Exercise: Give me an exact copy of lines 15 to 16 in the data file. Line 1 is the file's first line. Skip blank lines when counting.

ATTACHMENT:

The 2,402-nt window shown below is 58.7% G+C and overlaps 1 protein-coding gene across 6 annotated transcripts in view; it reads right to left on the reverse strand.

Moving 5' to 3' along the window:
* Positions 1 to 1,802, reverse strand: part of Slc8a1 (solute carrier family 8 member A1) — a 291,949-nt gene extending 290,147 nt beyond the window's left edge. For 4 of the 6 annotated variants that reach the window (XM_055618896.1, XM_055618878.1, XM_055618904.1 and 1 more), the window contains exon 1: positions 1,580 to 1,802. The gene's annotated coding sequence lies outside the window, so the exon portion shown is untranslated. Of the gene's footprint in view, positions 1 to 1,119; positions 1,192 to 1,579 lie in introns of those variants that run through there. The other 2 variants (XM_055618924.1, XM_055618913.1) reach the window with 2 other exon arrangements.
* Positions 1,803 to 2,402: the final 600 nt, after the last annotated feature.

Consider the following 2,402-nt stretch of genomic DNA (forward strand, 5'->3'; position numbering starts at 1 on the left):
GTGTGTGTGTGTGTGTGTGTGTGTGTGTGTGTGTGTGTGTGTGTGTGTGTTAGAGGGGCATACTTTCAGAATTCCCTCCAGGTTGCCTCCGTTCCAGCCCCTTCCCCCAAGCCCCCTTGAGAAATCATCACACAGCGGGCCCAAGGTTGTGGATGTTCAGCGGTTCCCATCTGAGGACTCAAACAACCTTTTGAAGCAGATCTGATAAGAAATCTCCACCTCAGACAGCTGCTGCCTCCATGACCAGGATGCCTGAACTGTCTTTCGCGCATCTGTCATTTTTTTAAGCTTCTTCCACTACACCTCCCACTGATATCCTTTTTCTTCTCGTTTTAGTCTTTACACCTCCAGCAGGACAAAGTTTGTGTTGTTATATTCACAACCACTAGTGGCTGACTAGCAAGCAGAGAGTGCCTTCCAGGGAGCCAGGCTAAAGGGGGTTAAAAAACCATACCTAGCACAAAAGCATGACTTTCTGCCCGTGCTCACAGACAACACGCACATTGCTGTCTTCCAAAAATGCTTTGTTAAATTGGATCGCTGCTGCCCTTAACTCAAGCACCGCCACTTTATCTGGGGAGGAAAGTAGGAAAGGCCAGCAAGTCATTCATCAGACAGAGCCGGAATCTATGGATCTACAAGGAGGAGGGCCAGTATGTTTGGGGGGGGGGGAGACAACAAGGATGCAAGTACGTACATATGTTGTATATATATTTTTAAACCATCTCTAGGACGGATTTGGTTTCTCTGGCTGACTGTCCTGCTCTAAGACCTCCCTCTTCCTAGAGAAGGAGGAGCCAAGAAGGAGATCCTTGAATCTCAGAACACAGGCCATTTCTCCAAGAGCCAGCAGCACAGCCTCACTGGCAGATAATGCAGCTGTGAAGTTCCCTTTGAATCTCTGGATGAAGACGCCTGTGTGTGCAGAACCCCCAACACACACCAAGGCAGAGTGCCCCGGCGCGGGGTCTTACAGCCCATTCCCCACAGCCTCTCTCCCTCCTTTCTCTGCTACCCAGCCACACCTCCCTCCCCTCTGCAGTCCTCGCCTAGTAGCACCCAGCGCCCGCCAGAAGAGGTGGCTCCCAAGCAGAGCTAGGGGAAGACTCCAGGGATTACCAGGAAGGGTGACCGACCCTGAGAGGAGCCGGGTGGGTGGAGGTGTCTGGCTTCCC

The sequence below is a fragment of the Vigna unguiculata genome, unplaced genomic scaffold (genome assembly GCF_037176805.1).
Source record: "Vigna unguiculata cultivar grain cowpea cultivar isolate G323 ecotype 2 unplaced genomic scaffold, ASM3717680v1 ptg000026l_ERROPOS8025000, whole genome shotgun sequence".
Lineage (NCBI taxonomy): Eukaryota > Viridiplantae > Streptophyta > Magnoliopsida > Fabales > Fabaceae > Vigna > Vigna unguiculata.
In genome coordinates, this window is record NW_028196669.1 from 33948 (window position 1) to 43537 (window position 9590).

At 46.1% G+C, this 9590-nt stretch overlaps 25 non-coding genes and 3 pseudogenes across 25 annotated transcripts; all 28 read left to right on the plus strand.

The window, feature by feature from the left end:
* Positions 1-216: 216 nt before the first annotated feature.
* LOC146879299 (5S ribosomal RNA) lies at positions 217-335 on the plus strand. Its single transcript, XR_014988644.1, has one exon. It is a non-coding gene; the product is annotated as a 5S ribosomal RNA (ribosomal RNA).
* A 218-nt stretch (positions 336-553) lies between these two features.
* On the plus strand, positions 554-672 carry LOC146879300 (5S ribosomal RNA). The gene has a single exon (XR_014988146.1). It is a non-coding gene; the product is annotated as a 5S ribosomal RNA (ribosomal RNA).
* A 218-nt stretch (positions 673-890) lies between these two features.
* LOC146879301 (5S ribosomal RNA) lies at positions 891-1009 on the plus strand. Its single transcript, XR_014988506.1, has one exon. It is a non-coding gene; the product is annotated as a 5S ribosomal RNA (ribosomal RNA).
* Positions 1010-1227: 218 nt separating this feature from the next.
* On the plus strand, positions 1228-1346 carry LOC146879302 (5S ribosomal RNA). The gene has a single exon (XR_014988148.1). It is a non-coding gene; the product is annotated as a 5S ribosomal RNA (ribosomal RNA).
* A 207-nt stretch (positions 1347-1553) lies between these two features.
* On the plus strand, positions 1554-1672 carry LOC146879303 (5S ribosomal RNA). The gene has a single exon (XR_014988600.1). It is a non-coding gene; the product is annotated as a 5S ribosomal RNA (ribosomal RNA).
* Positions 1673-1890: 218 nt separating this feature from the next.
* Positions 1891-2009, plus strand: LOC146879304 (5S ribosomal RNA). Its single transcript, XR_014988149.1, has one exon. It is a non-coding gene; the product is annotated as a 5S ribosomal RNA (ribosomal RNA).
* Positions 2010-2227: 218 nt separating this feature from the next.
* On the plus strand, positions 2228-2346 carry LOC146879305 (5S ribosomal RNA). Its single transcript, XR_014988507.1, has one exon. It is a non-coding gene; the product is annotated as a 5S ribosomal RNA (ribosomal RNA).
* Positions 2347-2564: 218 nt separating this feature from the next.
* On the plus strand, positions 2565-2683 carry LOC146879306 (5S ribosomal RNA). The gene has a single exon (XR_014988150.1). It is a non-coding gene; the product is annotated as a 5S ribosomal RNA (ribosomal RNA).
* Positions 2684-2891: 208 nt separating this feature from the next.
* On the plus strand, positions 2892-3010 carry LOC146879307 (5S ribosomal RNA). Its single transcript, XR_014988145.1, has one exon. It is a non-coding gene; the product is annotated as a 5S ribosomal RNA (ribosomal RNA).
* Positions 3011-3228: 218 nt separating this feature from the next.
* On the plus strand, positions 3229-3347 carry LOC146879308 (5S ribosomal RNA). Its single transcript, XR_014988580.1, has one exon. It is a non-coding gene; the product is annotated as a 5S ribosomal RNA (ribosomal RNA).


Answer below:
* A 218-nt stretch (positions 336-553) lies between these two features.
* On the plus strand, positions 554-672 carry LOC146879300 (5S ribosomal RNA). The gene has a single exon (XR_014988146.1). It is a non-coding gene; the product is annotated as a 5S ribosomal RNA (ribosomal RNA).